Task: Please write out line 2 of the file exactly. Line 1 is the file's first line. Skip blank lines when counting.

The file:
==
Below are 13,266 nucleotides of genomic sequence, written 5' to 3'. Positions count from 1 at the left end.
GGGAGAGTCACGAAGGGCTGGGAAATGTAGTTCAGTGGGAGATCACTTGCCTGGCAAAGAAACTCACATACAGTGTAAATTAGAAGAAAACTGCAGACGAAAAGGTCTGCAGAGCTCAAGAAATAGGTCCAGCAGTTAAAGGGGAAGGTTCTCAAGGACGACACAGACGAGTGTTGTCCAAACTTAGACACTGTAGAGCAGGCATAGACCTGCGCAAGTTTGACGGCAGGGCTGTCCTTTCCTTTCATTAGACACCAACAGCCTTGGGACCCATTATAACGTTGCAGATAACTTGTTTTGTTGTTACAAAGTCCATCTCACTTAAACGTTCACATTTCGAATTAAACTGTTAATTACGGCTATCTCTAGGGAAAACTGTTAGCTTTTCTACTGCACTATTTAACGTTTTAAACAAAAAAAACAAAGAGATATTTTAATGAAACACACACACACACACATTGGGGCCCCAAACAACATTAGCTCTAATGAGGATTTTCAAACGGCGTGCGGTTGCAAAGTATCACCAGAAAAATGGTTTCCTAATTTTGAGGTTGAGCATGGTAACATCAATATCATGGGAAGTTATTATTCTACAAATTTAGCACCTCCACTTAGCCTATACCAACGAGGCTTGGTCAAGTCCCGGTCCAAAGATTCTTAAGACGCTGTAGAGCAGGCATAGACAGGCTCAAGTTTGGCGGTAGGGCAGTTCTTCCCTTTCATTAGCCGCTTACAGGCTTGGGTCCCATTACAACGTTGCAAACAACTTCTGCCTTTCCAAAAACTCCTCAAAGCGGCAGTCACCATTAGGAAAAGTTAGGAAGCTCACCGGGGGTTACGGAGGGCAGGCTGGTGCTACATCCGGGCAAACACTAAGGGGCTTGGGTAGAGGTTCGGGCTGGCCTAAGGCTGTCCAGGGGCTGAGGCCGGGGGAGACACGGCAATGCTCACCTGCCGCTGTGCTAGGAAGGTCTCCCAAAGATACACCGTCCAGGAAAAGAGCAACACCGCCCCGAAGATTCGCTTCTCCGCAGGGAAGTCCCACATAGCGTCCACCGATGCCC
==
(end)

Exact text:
GGGAGAGTCACGAAGGGCTGGGAAATGTAGTTCAGTGGGAGATCACTTGCCTGGCAAAGAAACTCACATACAGTGTAAATTAGAAGAAAACTGCAGACGAAAAGGTCTGCAGAGCTCAAGAAATAGGTCCAGCAGTTAAAGGGGAAGGTTCTCAAGGACGACACAGACGAGTGTTGTCCAAACTTAGACACTGTAGAGCAGGCATAGACCTGCGCAAGTTTGACGGCAGGGCTGTCCTTTCCTTTCATTAGACACCAACAGCCTTGGGACCCATTATAACGTTGCAGATAACTTGTTTTGTTGTTACAAAGTCCATCTCACTTAAACGTTCACATTTCGAATTAAACTGTTAATTACGGCTATCTCTAGGGAAAACTGTTAGCTTTTCTACTGCACTATTTAACGTTTTAAACAAAAAAAACAAAGAGATATTTTAATGAAACACACACACACACACATTGGGGCCCCAAACAACATTAGCTCTAATGAGGATTTTCAAACGGCGTGCGGTTGCAAAGTATCACCAGAAAAATGGTTTCCTAATTTTGAGGTTGAGCATGGTAACATCAATATCATGGGAAGTTATTATTCTACAAATTTAGCACCTCCACTTAGCCTATACCAACGAGGCTTGGTCAAGTCCCGGTCCAAAGATTCTTAAGACGCTGTAGAGCAGGCATAGACAGGCTCAAGTTTGGCGGTAGGGCAGTTCTTCCCTTTCATTAGCCGCTTACAGGCTTGGGTCCCATTACAACGTTGCAAACAACTTCTGCCTTTCCAAAAACTCCTCAAAGCGGCAGTCACCATTAGGAAAAGTTAGGAAGCTCACCGGGGGTTACGGAGGGCAGGCTGGTGCTACATCCGGGCAAACACTAAGGGGCTTGGGTAGAGGTTCGGGCTGGCCTAAGGCTGTCCAGGGGCTGAGGCCGGGGGAGACACGGCAATGCTCACCTGCCGCTGTGCTAGGAAGGTCTCCCAAAGATACACCGTCCAGGAAAAGAGCAACACCGCCCCGAAGATTCGCTTCTCCGCAGGGAAGTCCCACATAGCGTCCACCGATGCCC